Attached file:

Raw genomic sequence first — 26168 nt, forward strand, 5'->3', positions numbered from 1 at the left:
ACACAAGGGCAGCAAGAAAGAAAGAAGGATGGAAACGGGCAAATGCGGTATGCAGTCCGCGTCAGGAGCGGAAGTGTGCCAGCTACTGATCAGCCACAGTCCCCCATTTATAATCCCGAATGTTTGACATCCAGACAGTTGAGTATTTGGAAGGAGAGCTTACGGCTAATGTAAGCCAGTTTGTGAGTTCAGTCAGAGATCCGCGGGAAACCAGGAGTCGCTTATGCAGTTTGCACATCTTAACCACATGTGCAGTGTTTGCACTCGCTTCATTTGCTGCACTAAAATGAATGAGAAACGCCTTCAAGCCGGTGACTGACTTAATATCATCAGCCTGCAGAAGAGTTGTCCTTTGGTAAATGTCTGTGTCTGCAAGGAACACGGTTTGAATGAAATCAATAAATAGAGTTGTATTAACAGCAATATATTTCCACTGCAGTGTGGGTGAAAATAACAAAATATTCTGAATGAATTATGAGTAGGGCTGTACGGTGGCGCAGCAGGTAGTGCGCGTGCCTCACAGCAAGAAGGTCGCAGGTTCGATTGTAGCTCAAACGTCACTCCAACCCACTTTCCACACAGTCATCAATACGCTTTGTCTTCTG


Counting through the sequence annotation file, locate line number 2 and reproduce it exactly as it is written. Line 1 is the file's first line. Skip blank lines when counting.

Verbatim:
ACACAAGGGCAGCAAGAAAGAAAGAAGGATGGAAACGGGCAAATGCGGTATGCAGTCCGCGTCAGGAGCGGAAGTGTGCCAGCTACTGATCAGCCACAGTCCCCCATTTATAATCCCGAATGTTTGACATCCAGACAGTTGAGTATTTGGAAGGAGAGCTTACGGCTAATGTAAGCCAGTTTGTGAGTTCAGTCAGAGATCCGCGGGAAACCAGGAGTCGCTTATGCAGTTTGCACATCTTAACCACATGTGCAGTGTTTGCACTCGCTTCATTTGCTGCACTAAAATGAATGAGAAACGCCTTCAAGCCGGTGACTGACTTAATATCATCAGCCTGCAGAAGAGTTGTCCTTTGGTAAATGTCTGTGTCTGCAAGGAACACGGTTTGAATGAAATCAATAAATAGAGTTGTATTAACAGCAATATATTTCCACTGCAGTGTGGGTGAAAATAACAAAATATTCTGAATGAATTATGAGTAGGGCTGTACGGTGGCGCAGCAGGTAGTGCGCGTGCCTCACAGCAAGAAGGTCGCAGGTTCGATTGTAGCTCAAACGTCACTCCAACCCACTTTCCACACAGTCATCAATACGCTTTGTCTTCTG